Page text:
Rectangular six in the corner
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If there are no outside liberties:
Black can live with 5 points of territory by playing either a or b,
White can kill Black unconditionally by playing at a.
After , Black can't play at a or b because of shortage of liberties. Black is dead.
Black's throw in at is necessary: if White gets to play there she makes it a bent four in the corner. starts the ko. If Black wins this ko, by playing again at and then playing at a capturing the two White stones, the position is settled with Black living in the corner. Should White win this ko by connecting at . Black captures four stones at a and White sets up a direct ko for life as shown in the next diagram.
After (Black a in the previous diagram), White sets up another ko with and . She can finish the ko by connecting at , creating a bent three nakade shape. So, White has to win the ko twice to kill the corner and Black only once to live.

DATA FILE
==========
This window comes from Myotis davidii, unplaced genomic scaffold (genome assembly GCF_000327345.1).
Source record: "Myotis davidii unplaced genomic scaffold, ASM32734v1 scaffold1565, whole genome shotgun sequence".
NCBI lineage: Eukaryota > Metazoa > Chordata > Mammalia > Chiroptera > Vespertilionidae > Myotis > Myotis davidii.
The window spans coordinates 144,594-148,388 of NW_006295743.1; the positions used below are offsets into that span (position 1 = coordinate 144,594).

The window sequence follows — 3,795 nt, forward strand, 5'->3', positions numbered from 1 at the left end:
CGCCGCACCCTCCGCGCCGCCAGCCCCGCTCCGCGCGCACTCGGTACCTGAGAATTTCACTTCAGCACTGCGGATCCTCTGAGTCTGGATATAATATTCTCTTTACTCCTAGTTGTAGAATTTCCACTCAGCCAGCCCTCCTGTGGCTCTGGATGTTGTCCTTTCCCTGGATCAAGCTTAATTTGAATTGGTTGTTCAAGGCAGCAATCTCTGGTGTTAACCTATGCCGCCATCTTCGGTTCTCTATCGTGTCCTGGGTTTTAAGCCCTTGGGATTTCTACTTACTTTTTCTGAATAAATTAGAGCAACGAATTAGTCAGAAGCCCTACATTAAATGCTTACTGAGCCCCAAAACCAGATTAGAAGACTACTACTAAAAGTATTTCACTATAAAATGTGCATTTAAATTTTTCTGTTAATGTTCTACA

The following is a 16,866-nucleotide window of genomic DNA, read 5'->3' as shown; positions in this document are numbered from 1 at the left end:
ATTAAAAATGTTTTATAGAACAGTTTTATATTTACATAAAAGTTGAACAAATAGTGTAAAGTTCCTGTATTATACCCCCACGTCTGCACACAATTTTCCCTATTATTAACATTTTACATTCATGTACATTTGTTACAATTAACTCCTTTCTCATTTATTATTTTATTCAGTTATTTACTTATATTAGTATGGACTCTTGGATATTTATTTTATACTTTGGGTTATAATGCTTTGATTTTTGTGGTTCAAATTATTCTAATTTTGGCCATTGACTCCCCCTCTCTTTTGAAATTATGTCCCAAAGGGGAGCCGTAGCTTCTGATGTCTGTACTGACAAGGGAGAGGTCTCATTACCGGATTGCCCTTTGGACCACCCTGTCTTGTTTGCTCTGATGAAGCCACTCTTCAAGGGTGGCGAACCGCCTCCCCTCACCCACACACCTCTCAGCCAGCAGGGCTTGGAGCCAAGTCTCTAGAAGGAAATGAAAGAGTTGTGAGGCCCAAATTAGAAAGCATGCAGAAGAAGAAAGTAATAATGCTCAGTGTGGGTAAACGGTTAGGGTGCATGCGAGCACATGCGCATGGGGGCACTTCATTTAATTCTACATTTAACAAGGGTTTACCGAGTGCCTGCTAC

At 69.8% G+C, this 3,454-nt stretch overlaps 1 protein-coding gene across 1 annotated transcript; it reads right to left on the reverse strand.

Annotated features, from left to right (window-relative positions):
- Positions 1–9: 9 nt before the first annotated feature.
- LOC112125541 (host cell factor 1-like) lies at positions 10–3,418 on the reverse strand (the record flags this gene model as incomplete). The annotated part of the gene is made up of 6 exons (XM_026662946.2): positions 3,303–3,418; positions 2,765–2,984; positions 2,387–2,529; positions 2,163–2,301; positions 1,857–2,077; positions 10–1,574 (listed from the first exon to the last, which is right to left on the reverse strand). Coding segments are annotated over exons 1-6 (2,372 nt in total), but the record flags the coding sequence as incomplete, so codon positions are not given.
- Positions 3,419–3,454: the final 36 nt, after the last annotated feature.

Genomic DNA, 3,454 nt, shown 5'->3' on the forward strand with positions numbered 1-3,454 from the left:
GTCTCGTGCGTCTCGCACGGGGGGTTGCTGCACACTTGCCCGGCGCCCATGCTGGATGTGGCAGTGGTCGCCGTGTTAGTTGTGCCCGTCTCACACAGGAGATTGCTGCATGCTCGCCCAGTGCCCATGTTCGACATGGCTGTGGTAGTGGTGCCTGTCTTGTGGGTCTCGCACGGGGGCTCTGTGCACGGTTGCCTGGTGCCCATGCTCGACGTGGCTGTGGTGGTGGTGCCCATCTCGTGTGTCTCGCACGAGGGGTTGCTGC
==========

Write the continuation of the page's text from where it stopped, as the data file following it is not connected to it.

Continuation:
The sequence is copied from the main line in the previous paragraph. Now Black can play the surprising move of (oshitsubushi) because he still has at least two liberties. White cannot connect at so Black will play there to make two eyes.
kevinwm: Aside: Even in New Zealand rules where w can play a9, it is not even a ko threat to make a ko for the corner. (That is, a9 does not make ko for the corner, and does not even make ko for the corner if b does not respond. if w a9, b tenuki, w a8, b a9, w b9, and w a7 makes oshitsubushi again.)
If is in place, the weakness of the connection enables White to create a ko. White takes first with .
In this diagram, Black is dead.
No, this is not a seki. Why?
: One could argue that, this being the case, White might as well fill the outside liberty in the main line diagram instead of connecting at there; but then Black is the first to capture the second stage of the ko and here it is White (try to get first capture in a ko).
- Rectangular six
- Rectangular six with leg in the corner
- Rectangular eight in the corner
- Bent four in the corner
- Ko fight